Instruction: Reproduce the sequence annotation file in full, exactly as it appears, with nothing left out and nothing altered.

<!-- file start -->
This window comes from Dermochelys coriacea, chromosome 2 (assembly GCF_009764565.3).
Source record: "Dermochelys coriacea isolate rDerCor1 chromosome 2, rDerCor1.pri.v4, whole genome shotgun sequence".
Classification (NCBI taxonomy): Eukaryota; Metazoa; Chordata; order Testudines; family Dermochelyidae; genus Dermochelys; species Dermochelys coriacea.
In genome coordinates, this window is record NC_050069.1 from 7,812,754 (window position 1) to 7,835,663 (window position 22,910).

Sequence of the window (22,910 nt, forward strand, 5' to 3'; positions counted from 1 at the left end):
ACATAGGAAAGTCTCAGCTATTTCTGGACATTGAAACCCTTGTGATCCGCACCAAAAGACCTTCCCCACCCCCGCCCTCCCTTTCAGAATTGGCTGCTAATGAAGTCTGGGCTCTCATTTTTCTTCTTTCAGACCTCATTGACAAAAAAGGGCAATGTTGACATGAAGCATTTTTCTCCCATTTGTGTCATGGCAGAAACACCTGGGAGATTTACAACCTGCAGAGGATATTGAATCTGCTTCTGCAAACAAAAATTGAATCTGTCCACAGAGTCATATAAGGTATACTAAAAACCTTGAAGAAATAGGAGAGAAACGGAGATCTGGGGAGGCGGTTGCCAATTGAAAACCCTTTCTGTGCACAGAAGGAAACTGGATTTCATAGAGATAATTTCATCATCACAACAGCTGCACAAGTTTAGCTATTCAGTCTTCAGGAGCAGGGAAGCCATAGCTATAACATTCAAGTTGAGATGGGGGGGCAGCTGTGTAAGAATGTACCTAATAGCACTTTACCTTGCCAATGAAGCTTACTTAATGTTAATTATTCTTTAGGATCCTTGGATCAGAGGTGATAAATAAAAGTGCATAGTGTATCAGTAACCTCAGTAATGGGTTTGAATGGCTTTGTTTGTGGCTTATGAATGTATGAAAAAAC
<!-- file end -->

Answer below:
This window comes from Dermochelys coriacea, chromosome 2 (assembly GCF_009764565.3).
Source record: "Dermochelys coriacea isolate rDerCor1 chromosome 2, rDerCor1.pri.v4, whole genome shotgun sequence".
Classification (NCBI taxonomy): Eukaryota; Metazoa; Chordata; order Testudines; family Dermochelyidae; genus Dermochelys; species Dermochelys coriacea.
In genome coordinates, this window is record NC_050069.1 from 7,812,754 (window position 1) to 7,835,663 (window position 22,910).

Sequence of the window (22,910 nt, forward strand, 5' to 3'; positions counted from 1 at the left end):
ACATAGGAAAGTCTCAGCTATTTCTGGACATTGAAACCCTTGTGATCCGCACCAAAAGACCTTCCCCACCCCCGCCCTCCCTTTCAGAATTGGCTGCTAATGAAGTCTGGGCTCTCATTTTTCTTCTTTCAGACCTCATTGACAAAAAAGGGCAATGTTGACATGAAGCATTTTTCTCCCATTTGTGTCATGGCAGAAACACCTGGGAGATTTACAACCTGCAGAGGATATTGAATCTGCTTCTGCAAACAAAAATTGAATCTGTCCACAGAGTCATATAAGGTATACTAAAAACCTTGAAGAAATAGGAGAGAAACGGAGATCTGGGGAGGCGGTTGCCAATTGAAAACCCTTTCTGTGCACAGAAGGAAACTGGATTTCATAGAGATAATTTCATCATCACAACAGCTGCACAAGTTTAGCTATTCAGTCTTCAGGAGCAGGGAAGCCATAGCTATAACATTCAAGTTGAGATGGGGGGGCAGCTGTGTAAGAATGTACCTAATAGCACTTTACCTTGCCAATGAAGCTTACTTAATGTTAATTATTCTTTAGGATCCTTGGATCAGAGGTGATAAATAAAAGTGCATAGTGTATCAGTAACCTCAGTAATGGGTTTGAATGGCTTTGTTTGTGGCTTATGAATGTATGAAAAAAC